Report: Vaccines the key to reducing superbugs

Accreditation Insider, February 16, 2016

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Developing new antibiotics is a notoriously difficult task and the rampant misuse of existing antibiotics have made them ineffective against many types of diseases, known as superbugs. Superbugs have become a global health concern, with people discussing everything from behavioral changes physician’s prescription habits to not giving antibiotics to livestock to stop it.

However, a new solution says we need to stop people from catching diseases in the first place.

A new report by the United Kingdom’s Review on Antimicrobial Resistance (RAR), says increasing the use and spread of vaccines can make a huge difference in drug-resistance. The RAR, which hosts the industry’s “Declaration on Combating Antimicrobial Resistance” on its website, urges governments and drug makers worldwide to increase the distribution of existing vaccines, as well as develop new vaccines for common diseases.

“Vaccines prevent infections and so reduce the need to use antibiotics,” wrote RAR Chairman Lord Jim O’Neill in the report. “This is true for vaccines that prevent bacterial infections, and it is also true for vaccines that prevent viral infections, such as the flu, which should not be treated with antibiotics but often are anyway.”

One report from the World Health Organization found that global immunization coverage of the pneumococcal and rotavirus vaccines is only 31% and 18%, respectively. O’Neill pointed out that global coverage with the just the pneumococcal conjugate vaccine, which treats Streptococcus pneumonia, could prevent 800,000 annual deaths of children under five and reduce antibiotic usage.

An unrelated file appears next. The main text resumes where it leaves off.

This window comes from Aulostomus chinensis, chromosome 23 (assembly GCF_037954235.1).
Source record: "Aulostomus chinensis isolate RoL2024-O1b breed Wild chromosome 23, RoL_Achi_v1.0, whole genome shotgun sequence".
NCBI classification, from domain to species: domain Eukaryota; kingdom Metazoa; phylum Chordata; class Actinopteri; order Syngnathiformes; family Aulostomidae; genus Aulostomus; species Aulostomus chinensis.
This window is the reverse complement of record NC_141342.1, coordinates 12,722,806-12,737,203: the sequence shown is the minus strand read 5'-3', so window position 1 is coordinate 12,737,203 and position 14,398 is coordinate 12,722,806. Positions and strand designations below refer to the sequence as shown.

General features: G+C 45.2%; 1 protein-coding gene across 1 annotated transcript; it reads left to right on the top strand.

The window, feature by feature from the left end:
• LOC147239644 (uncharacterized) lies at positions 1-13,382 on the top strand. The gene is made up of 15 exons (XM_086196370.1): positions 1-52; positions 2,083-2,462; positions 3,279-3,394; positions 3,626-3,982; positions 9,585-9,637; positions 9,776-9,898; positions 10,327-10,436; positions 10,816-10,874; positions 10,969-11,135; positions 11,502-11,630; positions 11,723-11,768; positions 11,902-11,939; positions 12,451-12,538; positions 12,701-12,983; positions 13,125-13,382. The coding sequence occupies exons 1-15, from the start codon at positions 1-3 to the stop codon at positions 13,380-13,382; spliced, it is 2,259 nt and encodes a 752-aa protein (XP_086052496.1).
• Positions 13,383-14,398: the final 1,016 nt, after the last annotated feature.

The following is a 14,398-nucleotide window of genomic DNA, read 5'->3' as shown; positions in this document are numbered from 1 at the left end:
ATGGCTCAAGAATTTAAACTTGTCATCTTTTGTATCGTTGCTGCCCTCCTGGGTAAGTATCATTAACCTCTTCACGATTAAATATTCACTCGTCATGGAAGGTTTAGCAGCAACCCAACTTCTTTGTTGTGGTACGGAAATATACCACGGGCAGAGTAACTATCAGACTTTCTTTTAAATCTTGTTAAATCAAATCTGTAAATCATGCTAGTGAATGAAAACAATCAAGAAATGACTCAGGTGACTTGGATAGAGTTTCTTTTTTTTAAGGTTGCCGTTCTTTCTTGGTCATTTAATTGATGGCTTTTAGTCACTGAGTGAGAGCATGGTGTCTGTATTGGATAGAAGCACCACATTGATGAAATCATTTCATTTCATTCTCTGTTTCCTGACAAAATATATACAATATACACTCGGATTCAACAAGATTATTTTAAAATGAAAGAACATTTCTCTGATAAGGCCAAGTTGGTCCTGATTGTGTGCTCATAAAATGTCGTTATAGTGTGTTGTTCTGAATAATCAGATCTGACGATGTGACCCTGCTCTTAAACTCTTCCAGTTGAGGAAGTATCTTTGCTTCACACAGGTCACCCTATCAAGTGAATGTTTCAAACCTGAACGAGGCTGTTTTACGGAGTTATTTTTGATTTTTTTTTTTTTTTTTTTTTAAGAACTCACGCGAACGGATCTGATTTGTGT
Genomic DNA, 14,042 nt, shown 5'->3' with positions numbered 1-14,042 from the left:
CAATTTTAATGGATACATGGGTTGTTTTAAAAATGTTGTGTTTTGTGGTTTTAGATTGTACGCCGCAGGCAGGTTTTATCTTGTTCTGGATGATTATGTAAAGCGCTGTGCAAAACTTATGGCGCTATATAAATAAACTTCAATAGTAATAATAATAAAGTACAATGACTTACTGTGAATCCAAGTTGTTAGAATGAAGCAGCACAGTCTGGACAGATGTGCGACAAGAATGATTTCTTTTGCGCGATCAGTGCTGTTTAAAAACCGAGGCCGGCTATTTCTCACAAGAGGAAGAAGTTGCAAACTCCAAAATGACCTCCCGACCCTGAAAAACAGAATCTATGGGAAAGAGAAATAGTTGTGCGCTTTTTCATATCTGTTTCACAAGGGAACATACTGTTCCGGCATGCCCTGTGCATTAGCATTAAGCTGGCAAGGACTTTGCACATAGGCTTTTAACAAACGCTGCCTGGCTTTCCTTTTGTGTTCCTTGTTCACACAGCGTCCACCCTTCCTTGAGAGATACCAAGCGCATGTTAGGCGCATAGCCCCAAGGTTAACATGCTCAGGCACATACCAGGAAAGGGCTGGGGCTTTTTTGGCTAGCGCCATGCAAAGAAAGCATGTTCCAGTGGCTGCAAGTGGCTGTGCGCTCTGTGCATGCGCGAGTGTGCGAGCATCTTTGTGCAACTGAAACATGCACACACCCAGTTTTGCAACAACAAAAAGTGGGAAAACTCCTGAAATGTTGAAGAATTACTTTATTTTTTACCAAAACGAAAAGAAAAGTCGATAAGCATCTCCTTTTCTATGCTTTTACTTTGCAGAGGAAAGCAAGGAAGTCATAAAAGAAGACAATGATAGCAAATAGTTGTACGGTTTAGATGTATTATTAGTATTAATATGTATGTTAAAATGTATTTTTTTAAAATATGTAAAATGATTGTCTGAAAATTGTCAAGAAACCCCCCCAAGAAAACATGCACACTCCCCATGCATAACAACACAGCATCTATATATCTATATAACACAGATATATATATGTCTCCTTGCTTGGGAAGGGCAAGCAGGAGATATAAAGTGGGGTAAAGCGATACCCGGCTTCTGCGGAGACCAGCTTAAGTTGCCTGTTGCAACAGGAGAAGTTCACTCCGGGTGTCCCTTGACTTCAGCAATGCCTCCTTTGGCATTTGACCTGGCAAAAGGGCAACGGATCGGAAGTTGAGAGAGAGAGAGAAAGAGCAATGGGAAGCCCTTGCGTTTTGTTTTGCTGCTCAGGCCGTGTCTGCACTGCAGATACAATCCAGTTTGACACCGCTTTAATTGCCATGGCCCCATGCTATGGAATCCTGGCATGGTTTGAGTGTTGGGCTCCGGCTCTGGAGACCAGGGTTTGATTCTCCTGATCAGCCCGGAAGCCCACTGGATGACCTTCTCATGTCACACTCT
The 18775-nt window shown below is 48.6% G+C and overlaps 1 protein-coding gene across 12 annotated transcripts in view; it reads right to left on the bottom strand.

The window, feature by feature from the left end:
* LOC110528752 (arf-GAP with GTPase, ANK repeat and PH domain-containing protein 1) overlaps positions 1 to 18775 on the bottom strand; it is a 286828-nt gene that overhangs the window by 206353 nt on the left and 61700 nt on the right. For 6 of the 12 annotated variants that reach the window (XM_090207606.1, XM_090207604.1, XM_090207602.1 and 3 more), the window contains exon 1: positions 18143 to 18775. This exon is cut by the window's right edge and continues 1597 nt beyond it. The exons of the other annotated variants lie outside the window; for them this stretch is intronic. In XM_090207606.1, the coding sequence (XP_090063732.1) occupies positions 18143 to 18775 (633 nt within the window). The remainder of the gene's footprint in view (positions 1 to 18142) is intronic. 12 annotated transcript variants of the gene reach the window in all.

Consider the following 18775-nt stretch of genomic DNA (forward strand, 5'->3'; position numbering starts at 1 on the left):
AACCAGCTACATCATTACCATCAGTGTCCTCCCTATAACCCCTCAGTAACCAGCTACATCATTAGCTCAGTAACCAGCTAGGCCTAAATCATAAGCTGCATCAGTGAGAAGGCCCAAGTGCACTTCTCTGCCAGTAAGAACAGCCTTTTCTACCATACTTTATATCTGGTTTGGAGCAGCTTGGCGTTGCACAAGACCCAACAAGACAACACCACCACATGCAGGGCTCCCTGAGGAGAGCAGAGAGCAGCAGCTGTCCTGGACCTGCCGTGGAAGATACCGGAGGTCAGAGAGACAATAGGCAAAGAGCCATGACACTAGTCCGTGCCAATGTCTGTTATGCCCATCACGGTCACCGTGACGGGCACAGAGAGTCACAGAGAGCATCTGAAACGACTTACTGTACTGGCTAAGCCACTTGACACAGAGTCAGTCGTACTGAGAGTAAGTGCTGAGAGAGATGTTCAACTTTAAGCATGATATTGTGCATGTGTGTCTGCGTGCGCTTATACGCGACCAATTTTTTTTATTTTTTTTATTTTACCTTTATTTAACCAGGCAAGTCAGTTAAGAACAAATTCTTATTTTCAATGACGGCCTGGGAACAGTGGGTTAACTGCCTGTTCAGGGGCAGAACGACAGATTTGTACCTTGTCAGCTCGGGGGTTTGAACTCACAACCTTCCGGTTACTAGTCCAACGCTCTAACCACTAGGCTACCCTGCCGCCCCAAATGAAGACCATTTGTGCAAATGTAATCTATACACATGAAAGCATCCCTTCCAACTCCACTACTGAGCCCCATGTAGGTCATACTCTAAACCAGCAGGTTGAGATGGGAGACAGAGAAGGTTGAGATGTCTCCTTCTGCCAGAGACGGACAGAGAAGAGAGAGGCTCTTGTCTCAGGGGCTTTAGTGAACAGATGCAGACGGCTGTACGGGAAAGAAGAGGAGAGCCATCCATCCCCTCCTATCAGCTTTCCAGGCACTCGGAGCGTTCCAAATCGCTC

“Universal coverage by a pneumococcal conjugate vaccine could potentially avert 11.4 million days of antibiotic use per year in children younger than five, roughly a 47% reduction in the amount of antibiotics used for pneumonia cases caused by S. pneumonia,” the report states.

The RAR’s report estimates that antimicrobial resistance could kill 10 million people per year and cost up to $100 trillion by 2050 if not brought under control. The report also expounds on the need to create new vaccines for existing aliments, such as tuberculosis, malaria, and HIV. Collectively those three conditions kill 5 million people annually, all cases where antibiotics might be used because there aren’t any better options.

Click here to read the full RAR vaccine report.

And for a list of the CDC’s updated vaccine schedule, click here.


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